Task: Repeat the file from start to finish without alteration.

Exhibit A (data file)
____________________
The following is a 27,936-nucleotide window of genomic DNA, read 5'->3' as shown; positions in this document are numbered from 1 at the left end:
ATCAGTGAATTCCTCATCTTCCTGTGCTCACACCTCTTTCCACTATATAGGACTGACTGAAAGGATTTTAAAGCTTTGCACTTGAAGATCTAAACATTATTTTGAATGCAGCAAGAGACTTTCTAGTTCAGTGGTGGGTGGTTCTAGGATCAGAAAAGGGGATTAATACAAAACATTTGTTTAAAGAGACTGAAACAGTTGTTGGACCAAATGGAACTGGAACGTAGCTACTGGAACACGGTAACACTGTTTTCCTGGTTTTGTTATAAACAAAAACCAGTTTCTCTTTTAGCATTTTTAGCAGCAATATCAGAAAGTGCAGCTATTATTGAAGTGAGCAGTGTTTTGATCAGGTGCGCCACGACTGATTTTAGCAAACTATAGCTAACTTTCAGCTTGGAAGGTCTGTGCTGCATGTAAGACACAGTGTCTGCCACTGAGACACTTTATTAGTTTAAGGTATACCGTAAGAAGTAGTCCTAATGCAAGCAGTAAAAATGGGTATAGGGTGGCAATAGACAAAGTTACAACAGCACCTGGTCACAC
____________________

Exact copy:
The following is a 27,936-nucleotide window of genomic DNA, read 5'->3' as shown; positions in this document are numbered from 1 at the left end:
ATCAGTGAATTCCTCATCTTCCTGTGCTCACACCTCTTTCCACTATATAGGACTGACTGAAAGGATTTTAAAGCTTTGCACTTGAAGATCTAAACATTATTTTGAATGCAGCAAGAGACTTTCTAGTTCAGTGGTGGGTGGTTCTAGGATCAGAAAAGGGGATTAATACAAAACATTTGTTTAAAGAGACTGAAACAGTTGTTGGACCAAATGGAACTGGAACGTAGCTACTGGAACACGGTAACACTGTTTTCCTGGTTTTGTTATAAACAAAAACCAGTTTCTCTTTTAGCATTTTTAGCAGCAATATCAGAAAGTGCAGCTATTATTGAAGTGAGCAGTGTTTTGATCAGGTGCGCCACGACTGATTTTAGCAAACTATAGCTAACTTTCAGCTTGGAAGGTCTGTGCTGCATGTAAGACACAGTGTCTGCCACTGAGACACTTTATTAGTTTAAGGTATACCGTAAGAAGTAGTCCTAATGCAAGCAGTAAAAATGGGTATAGGGTGGCAATAGACAAAGTTACAACAGCACCTGGTCACAC